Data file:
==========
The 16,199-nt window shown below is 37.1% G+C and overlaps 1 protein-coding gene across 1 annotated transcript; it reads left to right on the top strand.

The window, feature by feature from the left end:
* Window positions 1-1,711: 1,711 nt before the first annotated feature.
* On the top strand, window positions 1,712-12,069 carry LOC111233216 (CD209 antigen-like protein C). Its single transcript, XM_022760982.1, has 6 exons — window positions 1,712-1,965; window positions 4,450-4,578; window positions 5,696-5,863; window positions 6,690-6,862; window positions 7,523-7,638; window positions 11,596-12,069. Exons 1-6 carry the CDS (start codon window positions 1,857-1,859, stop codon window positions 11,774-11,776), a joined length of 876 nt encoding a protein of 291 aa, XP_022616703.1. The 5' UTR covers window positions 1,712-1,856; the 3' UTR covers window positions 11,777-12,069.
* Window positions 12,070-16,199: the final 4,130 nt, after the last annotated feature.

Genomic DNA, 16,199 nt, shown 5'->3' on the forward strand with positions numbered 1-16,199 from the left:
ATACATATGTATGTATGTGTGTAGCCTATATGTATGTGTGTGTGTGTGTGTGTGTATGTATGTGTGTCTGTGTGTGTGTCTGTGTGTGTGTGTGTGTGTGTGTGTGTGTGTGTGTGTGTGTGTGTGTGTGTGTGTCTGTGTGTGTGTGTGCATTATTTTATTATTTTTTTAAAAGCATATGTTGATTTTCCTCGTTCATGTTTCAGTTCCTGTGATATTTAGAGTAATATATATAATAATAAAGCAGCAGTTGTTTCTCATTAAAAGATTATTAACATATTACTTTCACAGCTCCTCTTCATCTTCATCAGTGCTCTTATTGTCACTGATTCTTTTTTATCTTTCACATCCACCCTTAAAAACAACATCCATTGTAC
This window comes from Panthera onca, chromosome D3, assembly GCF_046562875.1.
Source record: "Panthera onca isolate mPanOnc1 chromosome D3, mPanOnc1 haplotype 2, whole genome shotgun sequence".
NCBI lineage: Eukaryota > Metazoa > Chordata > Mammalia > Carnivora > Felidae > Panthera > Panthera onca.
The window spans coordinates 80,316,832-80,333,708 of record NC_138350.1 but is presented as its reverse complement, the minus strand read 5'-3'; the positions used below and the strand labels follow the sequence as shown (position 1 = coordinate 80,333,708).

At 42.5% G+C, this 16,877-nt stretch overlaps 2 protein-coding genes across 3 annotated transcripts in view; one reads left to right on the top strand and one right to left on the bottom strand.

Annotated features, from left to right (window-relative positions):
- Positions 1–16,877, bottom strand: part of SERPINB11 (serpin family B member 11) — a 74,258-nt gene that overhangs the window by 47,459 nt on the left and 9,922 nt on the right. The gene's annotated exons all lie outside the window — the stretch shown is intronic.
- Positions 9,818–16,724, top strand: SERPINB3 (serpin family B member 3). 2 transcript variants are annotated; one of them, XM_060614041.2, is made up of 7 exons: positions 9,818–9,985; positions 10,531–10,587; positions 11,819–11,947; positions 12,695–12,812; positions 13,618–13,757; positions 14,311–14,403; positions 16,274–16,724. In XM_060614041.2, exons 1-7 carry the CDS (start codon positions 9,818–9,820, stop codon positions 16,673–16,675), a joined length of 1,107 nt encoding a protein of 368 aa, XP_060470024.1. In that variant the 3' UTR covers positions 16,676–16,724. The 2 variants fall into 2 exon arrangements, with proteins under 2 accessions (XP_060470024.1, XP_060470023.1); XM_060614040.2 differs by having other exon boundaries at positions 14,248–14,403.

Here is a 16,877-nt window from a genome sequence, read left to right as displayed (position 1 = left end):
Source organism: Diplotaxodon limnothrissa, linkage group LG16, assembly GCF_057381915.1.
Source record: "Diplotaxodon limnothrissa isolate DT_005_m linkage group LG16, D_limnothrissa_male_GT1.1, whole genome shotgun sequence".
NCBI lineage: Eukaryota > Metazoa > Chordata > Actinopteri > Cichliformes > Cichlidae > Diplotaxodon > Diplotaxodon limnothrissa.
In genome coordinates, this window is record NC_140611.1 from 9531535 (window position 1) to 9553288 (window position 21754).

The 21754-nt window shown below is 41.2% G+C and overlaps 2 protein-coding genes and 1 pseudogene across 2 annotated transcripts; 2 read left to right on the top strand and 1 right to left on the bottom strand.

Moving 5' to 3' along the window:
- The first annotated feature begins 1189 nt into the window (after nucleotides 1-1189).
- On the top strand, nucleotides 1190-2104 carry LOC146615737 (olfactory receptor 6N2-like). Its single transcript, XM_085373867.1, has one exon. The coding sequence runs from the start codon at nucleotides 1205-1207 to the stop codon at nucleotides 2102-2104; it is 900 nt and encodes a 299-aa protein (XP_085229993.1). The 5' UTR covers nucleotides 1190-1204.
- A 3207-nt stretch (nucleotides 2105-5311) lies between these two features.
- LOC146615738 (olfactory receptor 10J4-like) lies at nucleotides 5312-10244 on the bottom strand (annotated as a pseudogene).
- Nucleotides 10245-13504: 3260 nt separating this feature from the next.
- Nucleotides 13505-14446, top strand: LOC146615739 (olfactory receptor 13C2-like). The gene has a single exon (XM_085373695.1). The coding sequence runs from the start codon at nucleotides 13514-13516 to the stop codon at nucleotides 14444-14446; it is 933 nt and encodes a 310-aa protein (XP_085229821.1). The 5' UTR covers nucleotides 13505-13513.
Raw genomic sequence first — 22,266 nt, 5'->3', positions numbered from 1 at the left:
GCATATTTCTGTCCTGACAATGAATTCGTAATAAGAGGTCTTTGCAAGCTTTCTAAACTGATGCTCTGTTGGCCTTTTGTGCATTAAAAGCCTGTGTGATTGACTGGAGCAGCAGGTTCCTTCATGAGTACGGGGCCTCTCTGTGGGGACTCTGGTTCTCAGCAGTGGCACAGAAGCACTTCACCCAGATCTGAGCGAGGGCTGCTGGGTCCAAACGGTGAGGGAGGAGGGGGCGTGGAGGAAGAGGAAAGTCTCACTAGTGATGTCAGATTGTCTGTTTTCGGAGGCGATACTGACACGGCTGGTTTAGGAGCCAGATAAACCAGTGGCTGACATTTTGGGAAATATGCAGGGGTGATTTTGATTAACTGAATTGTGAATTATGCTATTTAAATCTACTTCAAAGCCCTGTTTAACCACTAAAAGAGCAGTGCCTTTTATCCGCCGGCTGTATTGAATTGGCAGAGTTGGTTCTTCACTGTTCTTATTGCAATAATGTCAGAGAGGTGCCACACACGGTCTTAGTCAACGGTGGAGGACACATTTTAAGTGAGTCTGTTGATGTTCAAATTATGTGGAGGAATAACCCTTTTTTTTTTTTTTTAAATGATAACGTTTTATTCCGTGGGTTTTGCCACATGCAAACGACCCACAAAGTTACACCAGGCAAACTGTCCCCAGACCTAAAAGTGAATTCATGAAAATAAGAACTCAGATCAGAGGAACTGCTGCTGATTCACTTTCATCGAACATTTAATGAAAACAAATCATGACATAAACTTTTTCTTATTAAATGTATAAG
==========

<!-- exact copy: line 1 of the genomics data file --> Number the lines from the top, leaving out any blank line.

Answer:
The 16,199-nt window shown below is 37.1% G+C and overlaps 1 protein-coding gene across 1 annotated transcript; it reads left to right on the top strand.